Good morning everyone!Our Spring Bride, Ali, is having hair issues! But the plus side, there is not long to go to the big day, and we are getting excited!!!
Wedding crafting seems to be a right of passage these days when organising your big day but it can become a total nightmare! Today our Crafty Bride Katie has a whole heap of crafting advise. Over to you Katie.
The Crafty Bride Kate’s Crafting Advise
I thought I’d share with you all my wedding craft mishap that happened to me this week! For those of you that don’t know me, I like to consider myself to be a true crafter, I love nothing better than strolling around Hobby craft, making bespoke gifts for my friends birthdays, and perusing on the Pinterest app. If there’s anything to be made, rather than paying top dollar for someone in Taiwan to mass produce it, I’d much rather roll up my sleeves and make one myself, now with 10 months to go until the wedding I’ve now stupidly surrounded myself with what feels like a never ending cycle of unfinished wedding projects, I will now finally admit … even I have bitten off more than I can chew!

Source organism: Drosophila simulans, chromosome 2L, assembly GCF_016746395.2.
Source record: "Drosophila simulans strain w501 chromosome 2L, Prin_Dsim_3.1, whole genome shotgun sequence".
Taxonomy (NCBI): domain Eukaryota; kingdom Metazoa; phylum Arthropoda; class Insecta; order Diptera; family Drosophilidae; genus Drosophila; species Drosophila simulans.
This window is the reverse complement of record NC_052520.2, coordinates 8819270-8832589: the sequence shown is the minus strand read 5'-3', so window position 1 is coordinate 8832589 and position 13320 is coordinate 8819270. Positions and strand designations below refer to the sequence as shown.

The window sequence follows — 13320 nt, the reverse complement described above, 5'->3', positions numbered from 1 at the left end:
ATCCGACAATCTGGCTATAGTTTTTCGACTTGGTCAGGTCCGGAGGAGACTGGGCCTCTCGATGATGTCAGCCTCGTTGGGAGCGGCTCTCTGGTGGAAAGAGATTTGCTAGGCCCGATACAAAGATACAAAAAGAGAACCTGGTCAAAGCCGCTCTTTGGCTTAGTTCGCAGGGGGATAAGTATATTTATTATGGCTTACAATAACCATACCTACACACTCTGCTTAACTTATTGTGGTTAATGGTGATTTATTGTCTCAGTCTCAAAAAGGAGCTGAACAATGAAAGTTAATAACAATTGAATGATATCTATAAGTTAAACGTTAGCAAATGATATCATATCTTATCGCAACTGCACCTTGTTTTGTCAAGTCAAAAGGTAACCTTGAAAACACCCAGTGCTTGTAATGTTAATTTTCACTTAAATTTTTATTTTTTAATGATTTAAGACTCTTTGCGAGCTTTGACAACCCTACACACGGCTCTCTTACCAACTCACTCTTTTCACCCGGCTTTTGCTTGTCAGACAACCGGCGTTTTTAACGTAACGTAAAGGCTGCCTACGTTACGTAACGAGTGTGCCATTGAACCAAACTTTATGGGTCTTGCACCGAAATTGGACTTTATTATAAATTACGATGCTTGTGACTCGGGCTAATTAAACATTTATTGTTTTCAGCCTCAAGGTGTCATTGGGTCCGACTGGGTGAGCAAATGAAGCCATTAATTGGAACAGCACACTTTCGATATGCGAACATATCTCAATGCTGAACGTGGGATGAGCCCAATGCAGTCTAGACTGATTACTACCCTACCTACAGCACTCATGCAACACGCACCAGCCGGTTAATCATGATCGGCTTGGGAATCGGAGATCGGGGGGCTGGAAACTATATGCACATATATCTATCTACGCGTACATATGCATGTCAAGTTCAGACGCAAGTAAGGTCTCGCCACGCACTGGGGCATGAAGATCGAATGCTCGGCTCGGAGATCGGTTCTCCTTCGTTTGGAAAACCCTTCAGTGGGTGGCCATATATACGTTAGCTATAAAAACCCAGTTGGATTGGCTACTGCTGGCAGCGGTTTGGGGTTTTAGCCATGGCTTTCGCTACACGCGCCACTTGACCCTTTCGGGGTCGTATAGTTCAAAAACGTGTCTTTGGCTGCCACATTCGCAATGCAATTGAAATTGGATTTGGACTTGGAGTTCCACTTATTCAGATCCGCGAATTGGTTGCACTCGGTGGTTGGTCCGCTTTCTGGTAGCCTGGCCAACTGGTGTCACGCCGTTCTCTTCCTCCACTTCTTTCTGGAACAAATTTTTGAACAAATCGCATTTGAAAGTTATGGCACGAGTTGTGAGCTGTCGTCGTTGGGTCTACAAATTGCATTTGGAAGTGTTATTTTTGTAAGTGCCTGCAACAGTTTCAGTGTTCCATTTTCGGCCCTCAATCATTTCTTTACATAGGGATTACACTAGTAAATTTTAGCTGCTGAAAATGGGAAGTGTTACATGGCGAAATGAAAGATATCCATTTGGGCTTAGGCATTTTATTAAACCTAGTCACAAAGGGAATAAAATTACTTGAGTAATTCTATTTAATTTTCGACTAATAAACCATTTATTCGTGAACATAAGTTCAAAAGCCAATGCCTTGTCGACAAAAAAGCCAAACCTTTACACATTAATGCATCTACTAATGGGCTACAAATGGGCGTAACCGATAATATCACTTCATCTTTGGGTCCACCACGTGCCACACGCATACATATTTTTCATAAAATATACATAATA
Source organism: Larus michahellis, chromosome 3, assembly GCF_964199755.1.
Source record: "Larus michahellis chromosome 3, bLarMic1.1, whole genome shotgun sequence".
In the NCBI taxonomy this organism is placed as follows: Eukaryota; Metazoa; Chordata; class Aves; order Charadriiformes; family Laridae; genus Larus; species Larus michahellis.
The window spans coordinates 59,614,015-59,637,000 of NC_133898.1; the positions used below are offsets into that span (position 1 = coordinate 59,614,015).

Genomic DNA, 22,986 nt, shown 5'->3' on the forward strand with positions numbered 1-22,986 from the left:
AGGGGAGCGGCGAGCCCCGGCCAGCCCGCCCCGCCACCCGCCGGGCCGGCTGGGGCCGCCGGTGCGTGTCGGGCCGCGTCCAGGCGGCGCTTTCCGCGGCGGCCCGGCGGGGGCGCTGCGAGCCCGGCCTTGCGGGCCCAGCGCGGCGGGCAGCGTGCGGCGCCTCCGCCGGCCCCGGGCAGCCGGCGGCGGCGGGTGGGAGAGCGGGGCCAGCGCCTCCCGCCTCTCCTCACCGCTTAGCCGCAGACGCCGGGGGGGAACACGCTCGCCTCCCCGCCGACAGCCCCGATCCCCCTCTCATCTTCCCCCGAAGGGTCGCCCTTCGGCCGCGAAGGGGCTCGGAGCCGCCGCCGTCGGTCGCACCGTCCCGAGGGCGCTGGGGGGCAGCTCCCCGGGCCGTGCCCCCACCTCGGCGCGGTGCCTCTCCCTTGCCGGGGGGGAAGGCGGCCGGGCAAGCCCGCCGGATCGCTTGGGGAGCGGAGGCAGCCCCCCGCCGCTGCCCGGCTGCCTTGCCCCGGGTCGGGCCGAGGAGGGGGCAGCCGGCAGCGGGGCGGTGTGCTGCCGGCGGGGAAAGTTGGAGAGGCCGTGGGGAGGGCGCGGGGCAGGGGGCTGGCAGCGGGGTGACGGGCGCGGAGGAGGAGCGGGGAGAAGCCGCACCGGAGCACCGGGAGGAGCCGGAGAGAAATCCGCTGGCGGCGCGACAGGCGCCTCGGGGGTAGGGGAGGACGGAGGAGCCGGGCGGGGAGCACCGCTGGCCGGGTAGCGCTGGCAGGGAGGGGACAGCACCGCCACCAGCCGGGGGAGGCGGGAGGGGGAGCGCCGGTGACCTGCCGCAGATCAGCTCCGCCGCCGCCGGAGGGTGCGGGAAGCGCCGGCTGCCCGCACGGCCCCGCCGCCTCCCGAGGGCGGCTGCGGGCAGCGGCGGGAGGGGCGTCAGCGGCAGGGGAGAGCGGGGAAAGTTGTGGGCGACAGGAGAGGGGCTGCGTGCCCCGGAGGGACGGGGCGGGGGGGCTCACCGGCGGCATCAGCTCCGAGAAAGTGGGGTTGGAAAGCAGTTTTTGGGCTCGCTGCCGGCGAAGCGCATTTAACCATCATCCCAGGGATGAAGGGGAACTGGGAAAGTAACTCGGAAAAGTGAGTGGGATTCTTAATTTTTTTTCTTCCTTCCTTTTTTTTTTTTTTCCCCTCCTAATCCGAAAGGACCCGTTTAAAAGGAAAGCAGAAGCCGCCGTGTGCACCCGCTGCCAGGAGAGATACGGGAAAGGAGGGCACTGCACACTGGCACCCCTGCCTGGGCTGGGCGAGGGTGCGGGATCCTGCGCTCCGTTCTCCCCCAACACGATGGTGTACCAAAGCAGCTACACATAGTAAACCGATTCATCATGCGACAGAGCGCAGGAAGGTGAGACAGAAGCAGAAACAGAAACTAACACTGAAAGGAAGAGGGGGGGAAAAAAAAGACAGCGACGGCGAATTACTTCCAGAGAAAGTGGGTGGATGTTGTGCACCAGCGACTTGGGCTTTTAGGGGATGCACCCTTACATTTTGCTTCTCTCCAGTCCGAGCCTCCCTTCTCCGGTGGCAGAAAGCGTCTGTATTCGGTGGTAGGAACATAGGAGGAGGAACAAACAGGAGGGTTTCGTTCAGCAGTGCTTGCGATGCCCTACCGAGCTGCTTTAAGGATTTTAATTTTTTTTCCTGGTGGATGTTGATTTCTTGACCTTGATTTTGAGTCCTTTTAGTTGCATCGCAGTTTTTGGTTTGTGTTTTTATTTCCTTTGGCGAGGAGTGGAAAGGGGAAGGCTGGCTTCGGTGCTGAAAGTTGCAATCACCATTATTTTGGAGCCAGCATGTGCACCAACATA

As I type this I am currently sitting in my craft room (aka my tip of a Back bedroom!) surrounded by, 5 unfinished wooden gift boxes for my bridesmaids, 3 half painted wooden initials, 1 half sketched “Finger Print Tree”, 5 mock ups of our order of service awaiting my decision, 4 half decorated confetti cone holders, 100 unfinished wedding invitations, 500 Tiffany blue embellishment buttons (for what purpose even I have forgotten!), 300 recently varnished vintage key pendants ready to be applied to a nonexistent seating plan, and finally 1 wedding mood board (of which half the content upon it I have changed my mind on!) … all I’m missing now is a Partridge in a Pear tree!
None the less after having throwing a huge wobbler and downing a glass of wine (…. or two) I have now regrouped my thoughts and developed an action plan to get them all sorted.
On reflection of this I thought I’d devise a “What NOT To Do Guide” with a few hints and tips for getting crafty with your wedding DIY projects … So to avoid any wobblers and mini breakdowns along the way follow my easy guide….
Firstly Ask Yourself….
Do you have the right skills to make the craft you want?
Be open and honest with yourself; don’t embark on an oil painting if you struggle to draw stick men! Confide in an honest family member or friend that isn’t afraid of telling you straight if your craft piece is not looking up to par! My Mum has defiantly saved me making these mistakes on many occasions! It’s nothing to be ashamed of if you’re crafting skills are not on par with Picasso, but I’d much rather not have the craft piece in my wedding than make it myself and have my guests thinking to themselves on the day “OMG what was she thinking that looks awful!” … Or “OMG did a 3 year old help her make that?”